Background Foot and ankle problems are common but often neglected in Rheumatology patients. We developed a self-administered, rapid screening questionnaire with unique feature of diagrams for patients to indicate their problems visually. There are ten questions which include domains of symptoms, function, disability, work, footwear and surgery. We further simplified the language (SMOG reading age <11), and added a patient global assessment 100mm VAS to allow patients to express symptom severity.
Objectives Our objective was to assess the usability of the modified Swindon Foot and Ankle Questionnaire (SFAQ) in different rheumatology units where foot screening questionnaires are not routinely used.
Methods 234 patients from 3 rheumatology centres (Swindon n=86, Truro n=87, Basingstoke n=61) were invited to complete the SFAQ prior to outpatient consultation. We recorded their rheumatological diagnosis, SFAQ score (0 to 10), VAS score (0 to 100) and recorded if they had used the foot diagrams.
Results All 234 patients completed the SFAQ, the vast majority unaided. Diagnoses included Rheumatoid Arthritis (40%), Psoriatic Arthritis (14%), Ankylosing Spondylitis, Osteoarthritis, Fibromyalgia, Sjogren's and SLE.
SFAQ 10 point questionnaire score: mean 2.9, median 3.0 (range 0-10); 62 patients (26%) scored 0.
VAS: 192 (82%) patients completed the 100mm VAS: mean 28, median 20, (range 0-100). There was a strong correlation between the SFAQ score and VAS foot score (r=0.67) 15 patients did not use the VAS. 27 patients wrote words above the VAS instead of a marking a line.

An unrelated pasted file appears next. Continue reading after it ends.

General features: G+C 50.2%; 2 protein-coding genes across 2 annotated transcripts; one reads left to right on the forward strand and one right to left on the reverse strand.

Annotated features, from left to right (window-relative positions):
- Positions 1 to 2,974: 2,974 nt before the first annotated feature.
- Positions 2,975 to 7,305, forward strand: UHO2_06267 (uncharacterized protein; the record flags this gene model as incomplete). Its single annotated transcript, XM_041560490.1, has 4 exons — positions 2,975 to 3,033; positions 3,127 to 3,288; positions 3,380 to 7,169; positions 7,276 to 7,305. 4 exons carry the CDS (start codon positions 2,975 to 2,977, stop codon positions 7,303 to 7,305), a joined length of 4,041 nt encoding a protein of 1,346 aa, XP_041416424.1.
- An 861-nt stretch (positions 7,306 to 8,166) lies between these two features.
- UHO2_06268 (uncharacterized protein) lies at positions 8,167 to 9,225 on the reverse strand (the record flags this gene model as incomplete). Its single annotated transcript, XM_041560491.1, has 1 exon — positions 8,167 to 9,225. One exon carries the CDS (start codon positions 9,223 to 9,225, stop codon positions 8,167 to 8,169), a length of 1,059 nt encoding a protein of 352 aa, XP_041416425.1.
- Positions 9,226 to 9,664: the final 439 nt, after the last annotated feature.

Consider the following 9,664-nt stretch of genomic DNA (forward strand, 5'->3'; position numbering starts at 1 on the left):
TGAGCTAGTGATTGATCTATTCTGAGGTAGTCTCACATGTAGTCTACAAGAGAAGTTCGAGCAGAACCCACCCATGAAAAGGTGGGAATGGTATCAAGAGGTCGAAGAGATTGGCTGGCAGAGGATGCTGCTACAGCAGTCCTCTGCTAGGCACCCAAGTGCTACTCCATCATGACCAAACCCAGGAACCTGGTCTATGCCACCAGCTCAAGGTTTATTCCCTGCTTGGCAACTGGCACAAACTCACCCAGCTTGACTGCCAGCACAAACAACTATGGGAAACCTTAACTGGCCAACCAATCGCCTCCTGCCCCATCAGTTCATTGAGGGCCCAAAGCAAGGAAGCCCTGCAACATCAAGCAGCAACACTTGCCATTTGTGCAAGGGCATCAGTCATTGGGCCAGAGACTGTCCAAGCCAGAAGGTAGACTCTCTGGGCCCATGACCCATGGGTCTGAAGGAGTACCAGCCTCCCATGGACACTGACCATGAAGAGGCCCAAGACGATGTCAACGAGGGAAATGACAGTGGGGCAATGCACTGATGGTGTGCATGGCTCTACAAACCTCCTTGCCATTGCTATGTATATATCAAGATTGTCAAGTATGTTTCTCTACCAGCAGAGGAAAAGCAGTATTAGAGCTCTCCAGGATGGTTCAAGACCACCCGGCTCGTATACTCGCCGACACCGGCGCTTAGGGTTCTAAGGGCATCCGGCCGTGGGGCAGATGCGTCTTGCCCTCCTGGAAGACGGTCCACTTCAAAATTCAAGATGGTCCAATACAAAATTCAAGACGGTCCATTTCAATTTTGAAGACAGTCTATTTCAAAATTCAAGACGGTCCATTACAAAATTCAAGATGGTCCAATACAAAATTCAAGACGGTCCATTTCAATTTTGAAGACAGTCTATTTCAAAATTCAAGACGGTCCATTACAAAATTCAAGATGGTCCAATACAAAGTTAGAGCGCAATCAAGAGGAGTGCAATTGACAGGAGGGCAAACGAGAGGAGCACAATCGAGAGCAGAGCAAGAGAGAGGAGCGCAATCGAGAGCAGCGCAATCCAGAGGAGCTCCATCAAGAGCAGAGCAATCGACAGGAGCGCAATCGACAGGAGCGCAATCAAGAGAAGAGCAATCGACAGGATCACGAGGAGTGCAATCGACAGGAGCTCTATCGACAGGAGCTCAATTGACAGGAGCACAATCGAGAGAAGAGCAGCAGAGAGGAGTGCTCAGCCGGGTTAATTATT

Pictures: 146 (62%) patients indicated their symptoms on the foot diagram;
10 patients used neither diagram nor VAS and their mean SFAQ score was 0.9 (n=10).
Work: 19 (8.5%) answered 'yes' to the question “in the last week have your feet or ankles stopped you going to work?” Their mean VAS score was 67 and mean SFAQ score was 7.1.
Conclusions The modified SFAQ is a rapid, patient administered questionnaire, simple enough to be completed unaided prior to consultations in different rheumatology centres. The questions, foot diagrams and VAS were all widely used and gave patients the opportunity to communicate their symptoms in a variety of ways. There was a strong correlation between SFAQ score and VAS score.
8.5% patients with high scores reported their foot and ankle symptoms had stopped them working. Clinicians may use this as a rapid tool to prompt early diagnosis and treatment of foot and ankle problems in Rheumatology patients, highlighted as a commonly neglected aspect of patient care.
Disclosure of Interest None declared
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